Here are some important safety tips to help you avoid electrical fires, overloaded circuits and other holiday fire hazards both outside and inside your home.
When traveling in an RV, you may find it helpful to have a vehicle available for a run to the store or a short excursion without having to pack up all your gear and maneuver your rig through crowded city streets. Many experienced RV owners tow a car or truck for the convenience of having a more compact vehicle on hand. Here are the different options for towing and tips on how to do so safely.
Four Wheels Down (Toading, Dinghy Towing or Flat Towing)
This is the most popular method for towing a vehicle behind an RV, which involves attaching a tow bar and letting your vehicle roll behind the RV on its own four tires. Benefits of this method include minimal, if any, impact on the gas mileage, handling, and wear and tear of your RV; the equipment needed to attach a car by a tow bar is cheaper than purchasing a dolly or flatbed trailer; and you don’t need a separate trailer license. However, there are a few drawbacks. Not all vehicles are equipped to be towed on four wheels so check the owner’s manual, manufacturer’s guidelines and mechanical capabilities of your vehicle before investing in this option. In addition, though this shouldn’t add miles to your car’s odometer, it will cause wear on the car tires.
Two Wheels Down (Dolly Towing)
For this method of towing, a dolly attaches to the back of your RV and the vehicle rides with two tires up on the dolly and the other two tires down on the road. Any front-wheel-drive vehicle can be towed this way. Plus, you won’t damage your car’s transmission or increase mileage while it’s in motion. The downsides of this method is that a quality dolly trailer is expensive; you may need a separate license for the dolly; it could be difficult to store at a campsite; it puts wear on the two car tires that are down; and it adds weight to the capacity of your RV. If you’re thinking about choosing this option, calculate what the overall weight will be (before purchasing the dolly) to ensure your RV will be able to handle it.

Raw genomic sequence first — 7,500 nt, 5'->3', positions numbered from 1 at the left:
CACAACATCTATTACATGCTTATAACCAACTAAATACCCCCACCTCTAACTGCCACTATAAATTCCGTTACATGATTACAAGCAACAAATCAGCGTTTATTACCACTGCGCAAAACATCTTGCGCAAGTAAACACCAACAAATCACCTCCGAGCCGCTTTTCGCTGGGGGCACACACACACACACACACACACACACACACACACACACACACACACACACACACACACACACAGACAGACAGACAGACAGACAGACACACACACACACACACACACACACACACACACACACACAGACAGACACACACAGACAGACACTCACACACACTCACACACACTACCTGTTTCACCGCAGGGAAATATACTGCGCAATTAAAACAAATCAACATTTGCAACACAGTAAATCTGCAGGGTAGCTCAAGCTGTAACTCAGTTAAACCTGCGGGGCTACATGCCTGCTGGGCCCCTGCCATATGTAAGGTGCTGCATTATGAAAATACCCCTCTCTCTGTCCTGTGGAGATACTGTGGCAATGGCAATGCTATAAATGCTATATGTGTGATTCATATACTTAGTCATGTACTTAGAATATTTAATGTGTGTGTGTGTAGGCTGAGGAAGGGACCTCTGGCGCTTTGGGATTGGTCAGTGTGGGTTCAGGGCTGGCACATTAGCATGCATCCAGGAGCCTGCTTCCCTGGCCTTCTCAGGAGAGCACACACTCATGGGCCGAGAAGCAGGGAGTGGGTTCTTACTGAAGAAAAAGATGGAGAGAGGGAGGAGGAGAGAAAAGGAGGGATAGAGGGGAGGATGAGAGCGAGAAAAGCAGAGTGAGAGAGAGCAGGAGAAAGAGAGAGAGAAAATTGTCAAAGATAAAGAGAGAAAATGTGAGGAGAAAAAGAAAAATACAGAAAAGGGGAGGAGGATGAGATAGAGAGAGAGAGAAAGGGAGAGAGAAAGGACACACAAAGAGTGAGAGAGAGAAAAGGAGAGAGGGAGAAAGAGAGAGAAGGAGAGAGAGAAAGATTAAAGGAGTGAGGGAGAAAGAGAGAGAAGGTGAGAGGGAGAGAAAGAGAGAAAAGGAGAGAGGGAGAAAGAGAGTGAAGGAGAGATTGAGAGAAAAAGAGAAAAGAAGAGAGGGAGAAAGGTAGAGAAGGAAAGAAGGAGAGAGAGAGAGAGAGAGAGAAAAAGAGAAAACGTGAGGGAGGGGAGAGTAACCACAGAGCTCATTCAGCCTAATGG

Four Wheels Up (Flatbed Trailer)
The third option for towing a vehicle is with all wheels up on a flatbed trailer that’s attached to the RV. Any vehicle can go on a flatbed trailer as long as it can be secured and as long as the trailer is built to handle the weight of your specific vehicle. Before purchasing a trailer, decide what vehicle you’re going to bring with when traveling and then compare trailer options based on the amount of weight they can haul. Similar to dolly towing, the drive shaft is off the ground so you won’t rack up mileage. Also, with this method, your tires won’t endure any wear and tear. Disadvantages of four wheels up is you’ll have the extra cost of the trailer; you may run into storage issues at campgrounds; and the weight of a flatbed trailer will use up a lot of the weight your RV can carry.
Whichever method you choose, it’s important to take extra precautions when you tow a car behind an RV. Here are some basic safety guidelines to follow:
Some people have trails or areas where they can ride their Off-Road Vehicles at home, but others may have to take their ORVs somewhere else to ride. For instance, many people take their Golf Carts with them when camping or haul their ATVs and UTVs to designated riding trails. To get your ORV to these places, you'll probably want to tow it with a trailer. If you've never towed an ORV with a trailer before, follow these steps to keep your ORV from moving around or falling off!